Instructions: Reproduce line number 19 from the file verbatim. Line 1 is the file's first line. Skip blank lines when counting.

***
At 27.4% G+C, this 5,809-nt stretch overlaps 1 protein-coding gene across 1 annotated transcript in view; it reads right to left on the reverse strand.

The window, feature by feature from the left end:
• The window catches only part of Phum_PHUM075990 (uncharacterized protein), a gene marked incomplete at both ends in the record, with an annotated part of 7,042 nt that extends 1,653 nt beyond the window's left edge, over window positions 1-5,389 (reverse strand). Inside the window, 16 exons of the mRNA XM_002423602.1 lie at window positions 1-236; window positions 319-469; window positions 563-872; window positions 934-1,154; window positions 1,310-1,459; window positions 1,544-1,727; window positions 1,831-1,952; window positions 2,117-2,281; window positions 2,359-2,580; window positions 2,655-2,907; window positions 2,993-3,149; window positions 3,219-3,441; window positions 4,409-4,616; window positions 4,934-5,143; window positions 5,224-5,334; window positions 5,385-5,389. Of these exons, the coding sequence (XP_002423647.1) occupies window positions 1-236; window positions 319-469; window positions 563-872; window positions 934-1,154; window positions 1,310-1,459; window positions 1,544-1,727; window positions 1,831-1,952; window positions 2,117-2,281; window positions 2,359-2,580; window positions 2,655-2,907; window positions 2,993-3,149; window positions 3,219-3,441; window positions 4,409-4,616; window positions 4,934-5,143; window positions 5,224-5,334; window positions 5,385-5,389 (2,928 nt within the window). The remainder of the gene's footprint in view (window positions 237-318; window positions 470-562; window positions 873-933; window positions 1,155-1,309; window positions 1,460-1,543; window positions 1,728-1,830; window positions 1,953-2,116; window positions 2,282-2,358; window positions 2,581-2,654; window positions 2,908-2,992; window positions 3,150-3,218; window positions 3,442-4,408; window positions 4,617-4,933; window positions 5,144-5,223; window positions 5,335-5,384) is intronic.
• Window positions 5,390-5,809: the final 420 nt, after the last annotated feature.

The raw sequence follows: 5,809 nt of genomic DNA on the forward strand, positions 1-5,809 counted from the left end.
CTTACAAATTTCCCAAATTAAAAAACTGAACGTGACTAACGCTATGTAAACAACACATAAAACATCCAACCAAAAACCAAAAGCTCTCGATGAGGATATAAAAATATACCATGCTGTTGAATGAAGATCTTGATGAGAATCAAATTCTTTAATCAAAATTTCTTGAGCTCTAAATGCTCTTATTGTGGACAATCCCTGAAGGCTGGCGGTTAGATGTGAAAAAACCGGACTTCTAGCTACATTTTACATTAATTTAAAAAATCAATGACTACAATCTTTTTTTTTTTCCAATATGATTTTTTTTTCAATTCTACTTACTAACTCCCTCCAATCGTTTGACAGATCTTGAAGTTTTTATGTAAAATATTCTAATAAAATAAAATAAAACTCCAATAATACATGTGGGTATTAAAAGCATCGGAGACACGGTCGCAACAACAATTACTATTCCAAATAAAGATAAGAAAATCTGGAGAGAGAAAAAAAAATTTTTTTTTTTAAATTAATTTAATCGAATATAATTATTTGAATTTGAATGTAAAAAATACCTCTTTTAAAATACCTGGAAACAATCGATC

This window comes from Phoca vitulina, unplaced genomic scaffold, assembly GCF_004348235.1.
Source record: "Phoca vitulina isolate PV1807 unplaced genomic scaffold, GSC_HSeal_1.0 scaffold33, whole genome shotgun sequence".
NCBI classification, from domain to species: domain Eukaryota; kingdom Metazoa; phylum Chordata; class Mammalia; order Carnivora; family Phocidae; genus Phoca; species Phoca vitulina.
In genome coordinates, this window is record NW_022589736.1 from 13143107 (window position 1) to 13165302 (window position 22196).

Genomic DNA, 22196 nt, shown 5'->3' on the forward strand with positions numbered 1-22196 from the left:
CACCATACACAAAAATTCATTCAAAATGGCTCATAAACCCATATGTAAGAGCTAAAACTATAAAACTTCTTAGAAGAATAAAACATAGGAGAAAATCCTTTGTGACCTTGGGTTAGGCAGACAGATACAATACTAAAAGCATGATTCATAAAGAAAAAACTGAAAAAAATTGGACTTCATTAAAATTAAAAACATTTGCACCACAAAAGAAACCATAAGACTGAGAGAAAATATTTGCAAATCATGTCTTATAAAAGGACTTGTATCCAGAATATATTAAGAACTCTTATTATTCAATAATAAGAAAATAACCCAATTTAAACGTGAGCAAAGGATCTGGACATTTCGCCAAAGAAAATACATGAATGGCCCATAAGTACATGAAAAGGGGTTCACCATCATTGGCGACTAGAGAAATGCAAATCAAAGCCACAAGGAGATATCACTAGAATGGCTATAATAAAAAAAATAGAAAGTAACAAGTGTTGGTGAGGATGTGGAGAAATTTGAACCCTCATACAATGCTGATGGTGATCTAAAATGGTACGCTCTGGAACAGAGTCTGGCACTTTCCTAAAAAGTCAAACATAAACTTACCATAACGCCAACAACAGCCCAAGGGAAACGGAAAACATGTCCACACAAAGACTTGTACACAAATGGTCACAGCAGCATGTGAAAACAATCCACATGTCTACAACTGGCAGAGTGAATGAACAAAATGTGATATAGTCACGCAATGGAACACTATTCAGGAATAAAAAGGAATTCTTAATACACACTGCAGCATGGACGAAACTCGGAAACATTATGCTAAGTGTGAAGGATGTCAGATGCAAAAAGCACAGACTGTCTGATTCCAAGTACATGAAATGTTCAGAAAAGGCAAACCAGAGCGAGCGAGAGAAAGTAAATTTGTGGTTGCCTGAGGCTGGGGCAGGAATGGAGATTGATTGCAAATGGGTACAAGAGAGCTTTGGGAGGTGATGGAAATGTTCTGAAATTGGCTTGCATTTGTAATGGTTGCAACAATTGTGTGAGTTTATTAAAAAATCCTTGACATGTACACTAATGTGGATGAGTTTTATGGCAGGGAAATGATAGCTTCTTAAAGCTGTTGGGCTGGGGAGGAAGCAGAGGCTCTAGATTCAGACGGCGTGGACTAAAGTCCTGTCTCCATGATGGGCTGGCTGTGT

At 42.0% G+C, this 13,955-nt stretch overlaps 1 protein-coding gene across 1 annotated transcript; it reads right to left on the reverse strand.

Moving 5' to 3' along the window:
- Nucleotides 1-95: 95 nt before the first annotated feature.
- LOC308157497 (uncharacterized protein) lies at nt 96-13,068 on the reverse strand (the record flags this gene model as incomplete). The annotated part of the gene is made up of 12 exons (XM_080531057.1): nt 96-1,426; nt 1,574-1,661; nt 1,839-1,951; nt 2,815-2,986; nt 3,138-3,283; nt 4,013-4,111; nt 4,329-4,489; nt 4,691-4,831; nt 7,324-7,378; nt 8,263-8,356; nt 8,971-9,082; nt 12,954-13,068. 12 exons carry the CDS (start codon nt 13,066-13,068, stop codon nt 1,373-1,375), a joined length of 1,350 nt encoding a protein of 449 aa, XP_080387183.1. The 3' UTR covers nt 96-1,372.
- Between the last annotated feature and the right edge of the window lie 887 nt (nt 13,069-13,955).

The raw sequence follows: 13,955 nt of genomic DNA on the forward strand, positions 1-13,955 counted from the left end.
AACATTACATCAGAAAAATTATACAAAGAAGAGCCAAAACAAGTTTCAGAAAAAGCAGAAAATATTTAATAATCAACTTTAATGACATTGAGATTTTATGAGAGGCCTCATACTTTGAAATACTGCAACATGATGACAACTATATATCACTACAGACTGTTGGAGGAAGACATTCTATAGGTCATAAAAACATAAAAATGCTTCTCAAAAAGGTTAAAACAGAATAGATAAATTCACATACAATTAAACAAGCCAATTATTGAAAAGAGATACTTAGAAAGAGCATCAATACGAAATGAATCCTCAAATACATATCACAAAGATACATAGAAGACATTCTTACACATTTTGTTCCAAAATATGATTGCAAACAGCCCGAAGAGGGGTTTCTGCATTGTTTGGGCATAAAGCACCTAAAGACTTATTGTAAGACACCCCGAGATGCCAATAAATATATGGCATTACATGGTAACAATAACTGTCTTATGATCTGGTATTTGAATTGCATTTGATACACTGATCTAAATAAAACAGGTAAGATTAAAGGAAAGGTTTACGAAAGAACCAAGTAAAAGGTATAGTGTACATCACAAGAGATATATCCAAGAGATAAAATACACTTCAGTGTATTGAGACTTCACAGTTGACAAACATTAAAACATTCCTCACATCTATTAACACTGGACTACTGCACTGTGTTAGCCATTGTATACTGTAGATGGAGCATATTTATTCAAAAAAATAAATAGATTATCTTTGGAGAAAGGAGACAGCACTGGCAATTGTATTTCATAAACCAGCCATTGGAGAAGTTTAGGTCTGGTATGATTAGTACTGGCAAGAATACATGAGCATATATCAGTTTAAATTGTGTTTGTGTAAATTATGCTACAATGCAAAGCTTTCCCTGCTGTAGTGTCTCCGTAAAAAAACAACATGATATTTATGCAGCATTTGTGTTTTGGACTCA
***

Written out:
AACATTACATCAGAAAAATTATACAAAGAAGAGCCAAAACAAGTTTCAGAAAAAGCAGAAAATATTTAATAATCAACTTTAATGACATTGAGATTTTATGAGAGGCCTCATACTTTGAAATACTGCAACATGATGACAACTATATATCACTACAGACTGTTGGAGGAAGACATTCTATAGGTCATAAAAACATAAAAATGCTTCTCAAAAAGGTTAAAACAGAATAGATAAATTCACATACAATTAAACAAGCCAATTATTGAAAAGAGATACTTAGAAAGAGCATCAATACGAAATGAATCCTCAAATACATATCACAAAGATACATAGAAGACATTCTTACACATTTTGTTCCAAAATATGATTGCAAACAGCCCGAAGAGGGGTTTCTGCATTGTTTGGGCATAAAGCACCTAAAGACTTATTGTAAGACACCCCGAGATGCCAATAAATATATGGCATTACATGGTAACAATAACTGTCTTATGATCTGGTATTTGAATTGCATTTGATACACTGATCTAAATAAAACAGGTAAGATTAAAGGAAAGGTTTACGAAAGAACCAAGTAAAAGGTATAGTGTACATCACAAGAGATATATCCAAGAGATAAAATACACTTCAGTGTATTGAGACTTCACAGTTGACAAACATTAAAACATTCCTCACATCTATTAACACTGGACTACTGCACTGTGTTAGCCATTGTATACTGTAGATGGAGCATATTTATTCAAAAAAATAAATAGATTATCTTTGGAGAAAGGAGACAGCACTGGCAATTGTATTTCATAAACCAGCCATTGGAGAAGTTTAGGTCTGGTATGATTAGTACTGGCAAGAATACATGAGCATATATCAGTTTAAATTGTGTTTGTGTAAATTATGCTACAATGCAAAGCTTTCCCTGCTGTAGTGTCTCCGTAAAAAAACAACATGATATTTATGCAGCATTTGTGTTTTGGACTCA